The Dedicated Freight Corridors (DFCs) will transform Indian Railways and have a multiplier effect on the GDP, says Bharat Salhotra, Managing Director Transport – India and South Asia for Alstom. Explaining the importance of connecting the Golden quadrilateral with dedicated freight corridors, Salhotra elaborates that with decongestion of lines, the average speed of trains will pick up in the coming years. In an exclusive interaction with FE Online, Salhotra lauds the Modi government for moving in the right direction on railway reforms, but believes that the pace of change needs to pick up.
“The government has started with two freight corridors – Eastern and Western – but the plan is to build four more to complete the Golden Quadrilateral. A significant part of the rail traffic currently moves on the Golden Quadrilateral. Once that gets a DFC, it will transform the scenario not just for the Indian Railways, but also the business scenario in the country. The multiplier effect that we will see on the country’s GDP will be amazing,” he tells FE Online.
France giant Alstom is manufacturing 800 new 12,000 HP electric locomotives for Indian Railways at the Madhepura Locomotive Factory in Bihar. The new locomotives are aimed at helping Indian Railways double the existing speed of freight trains. The locomotives will run on DFCs and form part of the first major FDI project in the railways sector.
Salhotra is of the view that the average speed of freight trains on the network is determined by a number of things. “What is the priority of trains, horsepower, speed differential, inter-station distances etc. All those elements are being addressed by a combination of two things. One is the dedicated freight corridor – where the inter-station distances will range between 40 to 60 kms. This means that the locomotives and trains can gather a certain speed before they have to apply brakes.” “Also, by deploying the high horsepower locomotives on the dedicated freight corridor, we not only will increase the average speed of the freight trains, this strategy will also help the average speed on the passenger segment to go up,” he adds. Salhotra believes that with new locomotives and DFCs, the speed of freight trains on Indian Railways will be able to come up to global standards.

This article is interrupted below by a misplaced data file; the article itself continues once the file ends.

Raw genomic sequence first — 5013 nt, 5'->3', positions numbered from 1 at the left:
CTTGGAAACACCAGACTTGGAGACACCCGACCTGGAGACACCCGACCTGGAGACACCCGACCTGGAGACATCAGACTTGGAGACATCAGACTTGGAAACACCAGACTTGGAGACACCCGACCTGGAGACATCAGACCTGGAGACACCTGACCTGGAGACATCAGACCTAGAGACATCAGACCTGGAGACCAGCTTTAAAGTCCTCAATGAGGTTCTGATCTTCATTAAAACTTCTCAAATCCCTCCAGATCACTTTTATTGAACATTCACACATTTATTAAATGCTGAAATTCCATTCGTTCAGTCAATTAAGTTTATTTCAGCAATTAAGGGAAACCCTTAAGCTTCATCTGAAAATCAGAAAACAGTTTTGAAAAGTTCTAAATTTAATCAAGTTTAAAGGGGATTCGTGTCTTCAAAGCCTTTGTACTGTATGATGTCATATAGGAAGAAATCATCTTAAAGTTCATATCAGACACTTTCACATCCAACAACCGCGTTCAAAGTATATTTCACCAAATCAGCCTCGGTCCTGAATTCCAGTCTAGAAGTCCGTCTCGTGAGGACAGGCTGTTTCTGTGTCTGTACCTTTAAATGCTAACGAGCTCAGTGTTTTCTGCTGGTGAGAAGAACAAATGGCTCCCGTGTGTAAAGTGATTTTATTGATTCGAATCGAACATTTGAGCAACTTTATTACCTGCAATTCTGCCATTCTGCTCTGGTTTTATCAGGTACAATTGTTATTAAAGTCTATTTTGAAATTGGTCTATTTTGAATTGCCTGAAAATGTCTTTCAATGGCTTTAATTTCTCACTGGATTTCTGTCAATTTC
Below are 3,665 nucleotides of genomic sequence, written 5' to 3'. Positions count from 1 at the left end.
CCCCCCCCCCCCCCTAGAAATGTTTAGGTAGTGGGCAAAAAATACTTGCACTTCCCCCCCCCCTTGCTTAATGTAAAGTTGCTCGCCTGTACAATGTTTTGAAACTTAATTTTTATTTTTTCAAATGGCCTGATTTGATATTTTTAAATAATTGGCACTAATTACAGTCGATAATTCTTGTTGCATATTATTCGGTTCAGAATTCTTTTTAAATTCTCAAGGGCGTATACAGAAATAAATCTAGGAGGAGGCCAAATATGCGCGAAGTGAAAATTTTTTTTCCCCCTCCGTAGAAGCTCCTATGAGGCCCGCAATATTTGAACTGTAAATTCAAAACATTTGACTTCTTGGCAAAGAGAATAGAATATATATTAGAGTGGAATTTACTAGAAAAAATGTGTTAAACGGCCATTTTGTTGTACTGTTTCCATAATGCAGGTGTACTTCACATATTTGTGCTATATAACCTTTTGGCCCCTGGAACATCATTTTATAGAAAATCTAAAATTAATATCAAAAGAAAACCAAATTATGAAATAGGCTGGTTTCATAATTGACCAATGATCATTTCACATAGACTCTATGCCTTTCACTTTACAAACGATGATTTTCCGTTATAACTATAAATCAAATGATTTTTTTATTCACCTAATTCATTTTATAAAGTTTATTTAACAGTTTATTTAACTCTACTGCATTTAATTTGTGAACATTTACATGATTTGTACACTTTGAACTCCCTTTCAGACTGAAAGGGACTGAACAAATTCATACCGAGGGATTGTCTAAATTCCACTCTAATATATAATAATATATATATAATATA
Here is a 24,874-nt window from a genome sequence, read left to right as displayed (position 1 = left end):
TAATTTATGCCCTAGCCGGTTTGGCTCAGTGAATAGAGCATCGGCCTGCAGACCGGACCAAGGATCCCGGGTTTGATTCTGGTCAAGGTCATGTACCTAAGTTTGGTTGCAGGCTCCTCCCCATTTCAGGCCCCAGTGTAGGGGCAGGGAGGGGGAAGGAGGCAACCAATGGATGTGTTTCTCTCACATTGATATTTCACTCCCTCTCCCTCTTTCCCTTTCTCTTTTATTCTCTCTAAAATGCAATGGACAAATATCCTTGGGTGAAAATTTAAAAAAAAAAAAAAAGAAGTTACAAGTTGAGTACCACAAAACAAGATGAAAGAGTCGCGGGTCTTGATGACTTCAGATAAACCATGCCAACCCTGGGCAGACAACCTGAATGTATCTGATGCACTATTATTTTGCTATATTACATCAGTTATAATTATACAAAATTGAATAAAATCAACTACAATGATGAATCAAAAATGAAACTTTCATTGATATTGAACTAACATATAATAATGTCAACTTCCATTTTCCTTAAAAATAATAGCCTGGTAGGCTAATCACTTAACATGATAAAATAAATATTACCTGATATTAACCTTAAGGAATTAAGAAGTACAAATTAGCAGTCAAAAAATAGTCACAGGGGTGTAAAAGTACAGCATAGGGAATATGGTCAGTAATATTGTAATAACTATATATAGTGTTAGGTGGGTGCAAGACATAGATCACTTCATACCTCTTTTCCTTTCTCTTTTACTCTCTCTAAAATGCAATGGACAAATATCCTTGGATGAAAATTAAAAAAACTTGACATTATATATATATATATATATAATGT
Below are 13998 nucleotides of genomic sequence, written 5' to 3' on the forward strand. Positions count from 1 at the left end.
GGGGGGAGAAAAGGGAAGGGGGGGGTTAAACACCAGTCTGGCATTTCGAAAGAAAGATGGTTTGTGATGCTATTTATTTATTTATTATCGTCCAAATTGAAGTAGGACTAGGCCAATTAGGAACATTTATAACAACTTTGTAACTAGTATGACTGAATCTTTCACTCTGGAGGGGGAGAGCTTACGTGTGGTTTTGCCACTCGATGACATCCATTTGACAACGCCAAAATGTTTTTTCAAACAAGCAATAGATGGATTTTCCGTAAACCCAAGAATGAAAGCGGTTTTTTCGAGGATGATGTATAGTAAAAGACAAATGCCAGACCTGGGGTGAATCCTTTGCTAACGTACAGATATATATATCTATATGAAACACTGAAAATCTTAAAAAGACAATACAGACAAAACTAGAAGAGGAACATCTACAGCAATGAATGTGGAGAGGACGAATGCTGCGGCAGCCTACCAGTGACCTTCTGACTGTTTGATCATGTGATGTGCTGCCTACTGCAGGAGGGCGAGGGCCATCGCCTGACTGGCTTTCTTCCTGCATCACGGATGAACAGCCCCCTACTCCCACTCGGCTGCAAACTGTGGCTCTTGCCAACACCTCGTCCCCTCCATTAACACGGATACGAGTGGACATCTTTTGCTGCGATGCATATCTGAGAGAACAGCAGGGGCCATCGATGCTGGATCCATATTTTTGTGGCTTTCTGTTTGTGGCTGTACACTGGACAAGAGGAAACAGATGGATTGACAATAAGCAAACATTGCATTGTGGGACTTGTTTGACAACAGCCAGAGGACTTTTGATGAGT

But even as he acknowledges that “green shoots” are visible in the growth story of Indian Railways, Salhotra stresses on the need to speed up the reform implementation process. “…so the direction is good, but the pace of change needs to pick up a little bit,” he says. “But again, let’s recognise the fact that the organisation has been steeped in performing in a certain way and therefore to dramatically and suddenly make a change could also be disastrous. I am beginning to see some very initial green shoots emerging. I am today far more confident of the Railways turning around, maybe not in the next one year, but over a period of time we will definitely see some improvement,” Salhotra adds, striking an optimistic note.
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Asked what strategy he would suggest to Indian Railways to make money, Salhotra pitches for a market and customer oriented approach. “Railways is traditionally an old organisation that is inward looking, where the mantra to the customers is that ‘you buy what we sell’. That needs to be transformed into we will provide the right quality of service with reliability to the customers as they want it’,” he says.
According to the Alstom top executive, fright should form a very important focus area for the Indian Railways. “Railways has to move from bare bones destination-to-destination service to a door-to-door service. This would involve setting up multi-modal; terminals, Railways has to be involved like a logistics player rather than a a simple rail transport player,” he believes.
Comparing logistics cost with global levels, he says, “Today, logistics is a very important part of the cost that a company undertakes. For India, logistics accounts for almost 14% of the GDP. Whereas typically for the developed world it is in the vicinity of 4-6%. This means that India is spending far more on the movement of goods,” he rues. “Therefore in order for the businesses to be competitive, we have to reduce our logistics cost. Whether it is white goods or export of bulk commodities, the focus has to be on cutting down of the logistics cost,” he reiterates.